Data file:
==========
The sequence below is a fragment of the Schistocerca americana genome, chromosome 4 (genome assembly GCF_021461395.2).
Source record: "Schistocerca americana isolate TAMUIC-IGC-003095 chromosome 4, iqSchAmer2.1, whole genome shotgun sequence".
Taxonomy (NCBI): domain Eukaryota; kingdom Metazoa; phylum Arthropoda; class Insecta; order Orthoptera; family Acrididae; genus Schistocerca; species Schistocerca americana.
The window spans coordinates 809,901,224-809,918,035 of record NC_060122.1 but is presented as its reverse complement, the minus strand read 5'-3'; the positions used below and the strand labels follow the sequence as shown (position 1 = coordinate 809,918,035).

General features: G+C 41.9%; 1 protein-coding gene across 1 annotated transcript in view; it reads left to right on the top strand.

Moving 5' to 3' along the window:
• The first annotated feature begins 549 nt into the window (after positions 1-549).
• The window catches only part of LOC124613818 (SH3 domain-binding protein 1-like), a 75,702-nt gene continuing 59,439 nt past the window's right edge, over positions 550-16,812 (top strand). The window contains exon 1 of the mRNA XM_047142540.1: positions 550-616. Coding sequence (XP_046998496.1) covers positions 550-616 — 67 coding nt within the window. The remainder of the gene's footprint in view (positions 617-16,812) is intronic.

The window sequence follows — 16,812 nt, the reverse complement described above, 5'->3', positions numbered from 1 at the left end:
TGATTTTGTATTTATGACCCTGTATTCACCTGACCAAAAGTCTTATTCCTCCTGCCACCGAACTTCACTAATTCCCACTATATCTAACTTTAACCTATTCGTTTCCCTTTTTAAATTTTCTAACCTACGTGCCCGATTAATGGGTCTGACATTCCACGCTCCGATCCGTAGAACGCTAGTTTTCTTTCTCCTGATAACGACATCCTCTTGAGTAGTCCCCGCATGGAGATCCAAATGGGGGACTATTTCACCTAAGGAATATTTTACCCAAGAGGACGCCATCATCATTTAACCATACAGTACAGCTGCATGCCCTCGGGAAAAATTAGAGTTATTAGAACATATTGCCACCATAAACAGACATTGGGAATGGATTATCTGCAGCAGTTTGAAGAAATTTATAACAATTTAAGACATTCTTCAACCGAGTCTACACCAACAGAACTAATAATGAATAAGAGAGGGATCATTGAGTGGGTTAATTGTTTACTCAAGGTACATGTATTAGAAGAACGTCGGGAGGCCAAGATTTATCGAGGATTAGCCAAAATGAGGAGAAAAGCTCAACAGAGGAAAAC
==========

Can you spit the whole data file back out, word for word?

The sequence below is a fragment of the Schistocerca americana genome, chromosome 4 (genome assembly GCF_021461395.2).
Source record: "Schistocerca americana isolate TAMUIC-IGC-003095 chromosome 4, iqSchAmer2.1, whole genome shotgun sequence".
Taxonomy (NCBI): domain Eukaryota; kingdom Metazoa; phylum Arthropoda; class Insecta; order Orthoptera; family Acrididae; genus Schistocerca; species Schistocerca americana.
The window spans coordinates 809,901,224-809,918,035 of record NC_060122.1 but is presented as its reverse complement, the minus strand read 5'-3'; the positions used below and the strand labels follow the sequence as shown (position 1 = coordinate 809,918,035).

General features: G+C 41.9%; 1 protein-coding gene across 1 annotated transcript in view; it reads left to right on the top strand.

Moving 5' to 3' along the window:
• The first annotated feature begins 549 nt into the window (after positions 1-549).
• The window catches only part of LOC124613818 (SH3 domain-binding protein 1-like), a 75,702-nt gene continuing 59,439 nt past the window's right edge, over positions 550-16,812 (top strand). The window contains exon 1 of the mRNA XM_047142540.1: positions 550-616. Coding sequence (XP_046998496.1) covers positions 550-616 — 67 coding nt within the window. The remainder of the gene's footprint in view (positions 617-16,812) is intronic.

The window sequence follows — 16,812 nt, the reverse complement described above, 5'->3', positions numbered from 1 at the left end:
TGATTTTGTATTTATGACCCTGTATTCACCTGACCAAAAGTCTTATTCCTCCTGCCACCGAACTTCACTAATTCCCACTATATCTAACTTTAACCTATTCGTTTCCCTTTTTAAATTTTCTAACCTACGTGCCCGATTAATGGGTCTGACATTCCACGCTCCGATCCGTAGAACGCTAGTTTTCTTTCTCCTGATAACGACATCCTCTTGAGTAGTCCCCGCATGGAGATCCAAATGGGGGACTATTTCACCTAAGGAATATTTTACCCAAGAGGACGCCATCATCATTTAACCATACAGTACAGCTGCATGCCCTCGGGAAAAATTAGAGTTATTAGAACATATTGCCACCATAAACAGACATTGGGAATGGATTATCTGCAGCAGTTTGAAGAAATTTATAACAATTTAAGACATTCTTCAACCGAGTCTACACCAACAGAACTAATAATGAATAAGAGAGGGATCATTGAGTGGGTTAATTGTTTACTCAAGGTACATGTATTAGAAGAACGTCGGGAGGCCAAGATTTATCGAGGATTAGCCAAAATGAGGAGAAAAGCTCAACAGAGGAAAAC